How good is Zidane anyway? Spanish football expert on why “polar opposite to Solskjaer” would be a success at Man United

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Will it be Zinedine Zidane or Brendan Rodgers? Amidst all the chatter it might be easy to forget that Ole Gunnar Solskjaer is still the Manchester United manager.

The Norwegian tactician is surely on borrowed time, however, with his Man Utd side badly struggling at the moment following particularly humiliating home defeats to rivals Liverpool and Manchester City, though these issues feel like they’ve been a long time coming.

Solskjaer was a risky appointment by the Red Devils after his spell as interim manager, with the former Molde boss’ lack of experience at this level always likely to have caused problems some way down the line.

Someone who’s shown in the past that they could overcome that hurdle was Zidane, who was thrust straight into the Real Madrid job for his first management position back in 2016, and who is now being linked with United by the Times and others.

Like Solskjaer, Zidane undoubtedly benefited from being a club legend in getting him to the job in the first place, but the similarities end there, as the French tactician enjoyed huge success in his stint at the Bernabeu, winning the Champions League three times and picking up two La Liga titles.

Zinedine Zidane to Manchester United?

Alan Feehely, editor of Football Espana, is convinced Zidane is actually underrated as a coach, and that he’d be an instant upgrade on Solskjaer, even if he’s not quite in the Jurgen Klopp or Pep Guardiola mould.

“Zinedine Zidane is underrated as a coach,” Feehely tells CaughtOffside. “Despite winning the Champions League three times, the Frenchman isn’t considered to be amongst the elite of the coaching elite. The perception is that he’s a horse-whisperer – a man supremely talented in getting the best out of an already highly-talented squad but not one who can produce a cohesive unit that’s greater than the sum of their parts like Pep Guardiola or Jurgen Klopp.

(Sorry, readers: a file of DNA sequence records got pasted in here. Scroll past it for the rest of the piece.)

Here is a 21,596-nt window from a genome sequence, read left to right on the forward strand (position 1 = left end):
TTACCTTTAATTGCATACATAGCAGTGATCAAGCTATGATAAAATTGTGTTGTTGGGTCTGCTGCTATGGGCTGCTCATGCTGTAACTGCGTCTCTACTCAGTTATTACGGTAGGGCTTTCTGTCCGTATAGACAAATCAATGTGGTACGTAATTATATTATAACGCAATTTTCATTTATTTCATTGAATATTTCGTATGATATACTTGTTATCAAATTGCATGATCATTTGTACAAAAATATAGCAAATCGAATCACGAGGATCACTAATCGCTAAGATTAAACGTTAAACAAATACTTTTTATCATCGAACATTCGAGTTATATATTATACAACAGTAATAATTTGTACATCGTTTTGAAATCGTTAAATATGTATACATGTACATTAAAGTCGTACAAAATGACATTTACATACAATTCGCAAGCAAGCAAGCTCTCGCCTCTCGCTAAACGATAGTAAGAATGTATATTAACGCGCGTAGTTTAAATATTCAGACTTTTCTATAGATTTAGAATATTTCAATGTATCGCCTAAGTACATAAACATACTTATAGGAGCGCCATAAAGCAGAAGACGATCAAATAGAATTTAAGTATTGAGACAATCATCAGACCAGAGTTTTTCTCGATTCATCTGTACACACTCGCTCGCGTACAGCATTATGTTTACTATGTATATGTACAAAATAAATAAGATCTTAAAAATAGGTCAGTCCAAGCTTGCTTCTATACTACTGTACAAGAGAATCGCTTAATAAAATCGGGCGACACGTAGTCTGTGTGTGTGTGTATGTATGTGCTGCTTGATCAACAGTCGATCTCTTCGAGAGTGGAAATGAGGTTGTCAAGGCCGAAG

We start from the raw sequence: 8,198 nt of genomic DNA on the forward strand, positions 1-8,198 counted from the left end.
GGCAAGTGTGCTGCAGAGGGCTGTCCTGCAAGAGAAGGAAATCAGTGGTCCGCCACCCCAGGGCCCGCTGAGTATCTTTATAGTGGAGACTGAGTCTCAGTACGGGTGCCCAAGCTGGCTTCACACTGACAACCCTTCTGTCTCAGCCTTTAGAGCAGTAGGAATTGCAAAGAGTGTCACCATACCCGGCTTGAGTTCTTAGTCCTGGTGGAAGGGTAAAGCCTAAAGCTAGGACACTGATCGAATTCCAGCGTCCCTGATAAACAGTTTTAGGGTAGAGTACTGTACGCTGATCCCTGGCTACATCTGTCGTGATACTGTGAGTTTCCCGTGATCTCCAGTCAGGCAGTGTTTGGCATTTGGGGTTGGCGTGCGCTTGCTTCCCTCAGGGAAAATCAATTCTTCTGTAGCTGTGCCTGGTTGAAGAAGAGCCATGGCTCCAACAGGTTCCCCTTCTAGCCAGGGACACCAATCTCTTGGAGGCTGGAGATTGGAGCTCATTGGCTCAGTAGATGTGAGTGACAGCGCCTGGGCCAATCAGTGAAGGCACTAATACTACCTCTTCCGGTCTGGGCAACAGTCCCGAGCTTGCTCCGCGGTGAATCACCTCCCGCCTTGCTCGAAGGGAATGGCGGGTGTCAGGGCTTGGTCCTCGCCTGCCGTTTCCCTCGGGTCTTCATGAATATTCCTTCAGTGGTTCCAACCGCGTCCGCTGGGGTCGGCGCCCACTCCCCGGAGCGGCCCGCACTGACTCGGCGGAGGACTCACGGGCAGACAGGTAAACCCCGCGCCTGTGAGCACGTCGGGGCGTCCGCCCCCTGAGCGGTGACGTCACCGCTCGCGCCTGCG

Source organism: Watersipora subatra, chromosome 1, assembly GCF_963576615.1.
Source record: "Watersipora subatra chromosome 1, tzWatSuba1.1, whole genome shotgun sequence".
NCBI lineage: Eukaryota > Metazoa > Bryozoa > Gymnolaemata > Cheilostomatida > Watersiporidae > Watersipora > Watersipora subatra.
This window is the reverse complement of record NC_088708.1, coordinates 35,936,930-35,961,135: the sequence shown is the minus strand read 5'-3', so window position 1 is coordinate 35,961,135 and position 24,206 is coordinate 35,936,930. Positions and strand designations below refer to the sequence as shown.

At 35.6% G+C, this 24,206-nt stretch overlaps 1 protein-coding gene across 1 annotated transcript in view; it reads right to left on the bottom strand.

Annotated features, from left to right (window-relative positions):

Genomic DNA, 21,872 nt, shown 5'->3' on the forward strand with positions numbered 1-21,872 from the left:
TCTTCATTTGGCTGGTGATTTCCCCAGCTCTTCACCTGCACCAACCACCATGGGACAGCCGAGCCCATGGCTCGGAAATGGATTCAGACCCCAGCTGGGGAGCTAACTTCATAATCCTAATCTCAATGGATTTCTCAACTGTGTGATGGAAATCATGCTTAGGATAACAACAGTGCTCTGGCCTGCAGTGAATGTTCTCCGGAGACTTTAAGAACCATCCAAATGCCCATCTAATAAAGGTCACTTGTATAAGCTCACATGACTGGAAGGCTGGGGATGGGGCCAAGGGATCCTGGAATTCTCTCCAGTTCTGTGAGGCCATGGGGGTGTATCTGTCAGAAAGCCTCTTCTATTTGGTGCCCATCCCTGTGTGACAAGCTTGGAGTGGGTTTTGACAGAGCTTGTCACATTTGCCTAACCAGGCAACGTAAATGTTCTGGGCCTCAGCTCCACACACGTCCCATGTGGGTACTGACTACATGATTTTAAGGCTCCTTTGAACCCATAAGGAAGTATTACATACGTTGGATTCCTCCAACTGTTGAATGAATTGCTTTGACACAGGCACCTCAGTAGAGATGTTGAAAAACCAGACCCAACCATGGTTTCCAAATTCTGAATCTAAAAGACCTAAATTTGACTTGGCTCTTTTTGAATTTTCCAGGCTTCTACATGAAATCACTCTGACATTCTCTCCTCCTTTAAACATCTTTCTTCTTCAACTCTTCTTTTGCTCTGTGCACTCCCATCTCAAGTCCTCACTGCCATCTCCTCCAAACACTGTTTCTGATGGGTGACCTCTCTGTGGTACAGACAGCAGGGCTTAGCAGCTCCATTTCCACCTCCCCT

“Zidane isn’t a Guardiola or a Klopp, but neither is he Ole Gunnar Solskjaer. I’d argue the coach he’s closest to would be his mentor, Carlo Ancelotti.”

Solskjaer has occasionally looked like he isn’t the kind of figure to command respect, which means even if you have great tactical ideas you’re going to find it hard to get your players to buy into it. This is where Zidane has a clear advantage, according to Feehely.

“Zidane is the polar opposite to Solskjaer temperamentally,” he says. “He’d never apologise for rambling on in a press conference, and isn’t as smiley as the Norwegian. He can be quite cold in many ways regarding his public demeanour, but one thing he doesn’t lack is respect.

“There’s not a single footballer in the game that doesn’t admire him – he carries gravitas.

“Zidane would bring a winning mentality to Old Trafford, and a pedigree in European football few can match.

“He’s never, however, turned a challenger into a winner during his time in coaching. Whether he could do that at Old Trafford is unknown, but it would certainly be fascinating to find out. Clear-eyed and unbowing to sentimentality, Zidane’s Manchester United would be a different proposition entirely from Solskjaer’s.”

One thing that will no doubt be tempting from all sides involved is the prospect of Zidane linking up with Cristiano Ronaldo again.

The pair worked superbly together in Madrid, and Feehely imagines that link-up could work at United as well, even if he concedes he’d be working with an older Ronaldo, whose style has changed.

“Cristiano Ronaldo of 2021 is very different to the one he allowed to leave for Juventus in the summer of 2018,” Feehely says. “I think that Zidane would try to offset the Portuguese’s lack of pressing ability by structuring his team to compensate for it, and would find a way to get the very best out of Paul Pogba in the process. I wouldn’t foresee any dramatic changes – I think Zidane would tinker until he found a formula that worked for him and the team.”

Even if Zidane has been stereotyped as a manager just putting a team of stars together and letting them do their thing, that’s not entirely fair on a man who’s also shown he’s not in awe of big names if he feels they don’t fit into his plans.

“Evidenced by his relationship with Gareth Bale, Isco, James Rodriguez and many others, Zidane is the man in charge of football operations at the club he runs and doesn’t pander to talent,” Feehely says.

“He does, however, recognise likeminded souls, and forged close bonds with the likes of Sergio Ramos, Luka Modric, Casemiro and Toni Kroos during his spell in charge.”

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